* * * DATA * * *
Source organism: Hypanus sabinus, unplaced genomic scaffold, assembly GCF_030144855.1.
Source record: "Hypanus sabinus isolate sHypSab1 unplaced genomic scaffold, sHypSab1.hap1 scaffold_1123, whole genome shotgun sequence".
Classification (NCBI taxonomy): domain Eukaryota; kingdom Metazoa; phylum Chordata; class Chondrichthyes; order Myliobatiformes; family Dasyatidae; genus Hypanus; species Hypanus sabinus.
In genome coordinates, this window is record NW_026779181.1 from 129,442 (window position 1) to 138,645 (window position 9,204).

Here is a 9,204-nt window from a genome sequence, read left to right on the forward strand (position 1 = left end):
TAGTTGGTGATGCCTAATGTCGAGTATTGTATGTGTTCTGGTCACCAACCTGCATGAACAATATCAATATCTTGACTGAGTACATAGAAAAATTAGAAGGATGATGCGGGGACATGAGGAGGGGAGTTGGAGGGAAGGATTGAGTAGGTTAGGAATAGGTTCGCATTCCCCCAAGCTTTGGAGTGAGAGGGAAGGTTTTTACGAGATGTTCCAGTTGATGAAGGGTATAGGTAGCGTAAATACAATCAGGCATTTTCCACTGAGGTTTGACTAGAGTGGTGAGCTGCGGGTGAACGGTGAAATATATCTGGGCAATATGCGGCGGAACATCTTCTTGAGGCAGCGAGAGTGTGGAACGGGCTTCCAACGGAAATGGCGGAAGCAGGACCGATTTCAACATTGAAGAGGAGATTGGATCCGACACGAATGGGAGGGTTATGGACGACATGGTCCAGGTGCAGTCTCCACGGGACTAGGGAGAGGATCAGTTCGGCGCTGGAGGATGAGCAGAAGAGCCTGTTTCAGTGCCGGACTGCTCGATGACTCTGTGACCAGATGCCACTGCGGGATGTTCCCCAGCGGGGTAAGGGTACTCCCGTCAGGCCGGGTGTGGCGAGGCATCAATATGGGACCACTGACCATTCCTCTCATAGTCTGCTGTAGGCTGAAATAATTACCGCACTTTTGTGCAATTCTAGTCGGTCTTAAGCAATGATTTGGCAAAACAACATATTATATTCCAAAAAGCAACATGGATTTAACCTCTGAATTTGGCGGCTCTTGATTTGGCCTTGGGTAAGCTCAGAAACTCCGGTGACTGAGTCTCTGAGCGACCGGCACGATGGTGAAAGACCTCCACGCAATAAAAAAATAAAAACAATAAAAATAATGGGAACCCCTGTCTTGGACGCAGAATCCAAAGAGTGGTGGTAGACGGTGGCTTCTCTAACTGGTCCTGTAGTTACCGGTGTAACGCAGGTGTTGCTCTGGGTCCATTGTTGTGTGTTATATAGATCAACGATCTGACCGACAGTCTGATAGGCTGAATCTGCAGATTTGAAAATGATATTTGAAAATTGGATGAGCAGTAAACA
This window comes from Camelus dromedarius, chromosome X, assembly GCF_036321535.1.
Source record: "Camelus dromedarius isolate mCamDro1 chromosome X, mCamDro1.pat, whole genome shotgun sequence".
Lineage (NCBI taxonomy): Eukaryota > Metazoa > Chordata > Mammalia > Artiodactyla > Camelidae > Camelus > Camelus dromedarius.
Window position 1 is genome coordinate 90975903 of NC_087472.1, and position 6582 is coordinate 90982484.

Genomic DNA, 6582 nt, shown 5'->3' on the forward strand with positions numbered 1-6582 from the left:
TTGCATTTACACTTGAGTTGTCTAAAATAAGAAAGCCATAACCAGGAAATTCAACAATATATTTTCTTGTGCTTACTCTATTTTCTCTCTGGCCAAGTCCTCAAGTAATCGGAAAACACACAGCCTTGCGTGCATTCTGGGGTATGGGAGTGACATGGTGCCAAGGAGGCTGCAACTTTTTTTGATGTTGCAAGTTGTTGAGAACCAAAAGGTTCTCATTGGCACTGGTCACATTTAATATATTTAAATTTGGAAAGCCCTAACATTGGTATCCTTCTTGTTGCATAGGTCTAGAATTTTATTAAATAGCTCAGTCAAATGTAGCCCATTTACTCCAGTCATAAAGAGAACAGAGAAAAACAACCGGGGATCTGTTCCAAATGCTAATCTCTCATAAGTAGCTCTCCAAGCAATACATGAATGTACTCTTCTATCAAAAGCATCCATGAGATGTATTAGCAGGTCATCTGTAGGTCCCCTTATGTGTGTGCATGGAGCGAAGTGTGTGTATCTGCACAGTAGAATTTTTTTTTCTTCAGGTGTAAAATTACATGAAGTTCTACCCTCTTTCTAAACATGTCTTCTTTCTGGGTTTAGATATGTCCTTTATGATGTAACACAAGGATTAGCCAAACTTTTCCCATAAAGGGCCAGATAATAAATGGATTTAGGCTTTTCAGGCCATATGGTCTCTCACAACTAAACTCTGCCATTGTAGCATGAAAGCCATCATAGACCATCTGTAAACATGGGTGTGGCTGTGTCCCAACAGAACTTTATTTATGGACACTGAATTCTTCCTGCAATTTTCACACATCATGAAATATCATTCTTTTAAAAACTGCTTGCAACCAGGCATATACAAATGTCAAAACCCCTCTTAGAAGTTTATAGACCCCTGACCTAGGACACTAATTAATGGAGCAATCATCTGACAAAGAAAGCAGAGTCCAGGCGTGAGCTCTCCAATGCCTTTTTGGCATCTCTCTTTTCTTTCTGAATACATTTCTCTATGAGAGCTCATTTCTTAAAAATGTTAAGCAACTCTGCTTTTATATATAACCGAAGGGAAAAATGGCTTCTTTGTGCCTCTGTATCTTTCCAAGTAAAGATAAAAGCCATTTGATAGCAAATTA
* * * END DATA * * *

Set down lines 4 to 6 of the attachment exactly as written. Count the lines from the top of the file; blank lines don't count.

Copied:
In genome coordinates, this window is record NW_026779181.1 from 129,442 (window position 1) to 138,645 (window position 9,204).

Here is a 9,204-nt window from a genome sequence, read left to right on the forward strand (position 1 = left end):
TAGTTGGTGATGCCTAATGTCGAGTATTGTATGTGTTCTGGTCACCAACCTGCATGAACAATATCAATATCTTGACTGAGTACATAGAAAAATTAGAAGGATGATGCGGGGACATGAGGAGGGGAGTTGGAGGGAAGGATTGAGTAGGTTAGGAATAGGTTCGCATTCCCCCAAGCTTTGGAGTGAGAGGGAAGGTTTTTACGAGATGTTCCAGTTGATGAAGGGTATAGGTAGCGTAAATACAATCAGGCATTTTCCACTGAGGTTTGACTAGAGTGGTGAGCTGCGGGTGAACGGTGAAATATATCTGGGCAATATGCGGCGGAACATCTTCTTGAGGCAGCGAGAGTGTGGAACGGGCTTCCAACGGAAATGGCGGAAGCAGGACCGATTTCAACATTGAAGAGGAGATTGGATCCGACACGAATGGGAGGGTTATGGACGACATGGTCCAGGTGCAGTCTCCACGGGACTAGGGAGAGGATCAGTTCGGCGCTGGAGGATGAGCAGAAGAGCCTGTTTCAGTGCCGGACTGCTCGATGACTCTGTGACCAGATGCCACTGCGGGATGTTCCCCAGCGGGGTAAGGGTACTCCCGTCAGGCCGGGTGTGGCGAGGCATCAATATGGGACCACTGACCATTCCTCTCATAGTCTGCTGTAGGCTGAAATAATTACCGCACTTTTGTGCAATTCTAGTCGGTCTTAAGCAATGATTTGGCAAAACAACATATTATATTCCAAAAAGCAACATGGATTTAACCTCTGAATTTGGCGGCTCTTGATTTGGCCTTGGGTAAGCTCAGAAACTCCGGTGACTGAGTCTCTGAGCGACCGGCACGATGGTGAAAGACCTCCACGCAATAAAAAAATAAAAACAATAAAAATAATGGGAACCCCTGTCTTGGACGCAGAATCCAAAGAGTGGTGGTAGACGGTGGCTTCTCTAACTGGTCCTGTAGTTACCGGTGTAACGCAGGTGTTGCTCTGGGTCCATTGTTGTGTGTTATATAGATCAACGATCTGACCGACAGTCTGATAGGCTGAATCTGCAGATTTGAAAATGATATTTGAAAATTGGATGAGCAGTAAACA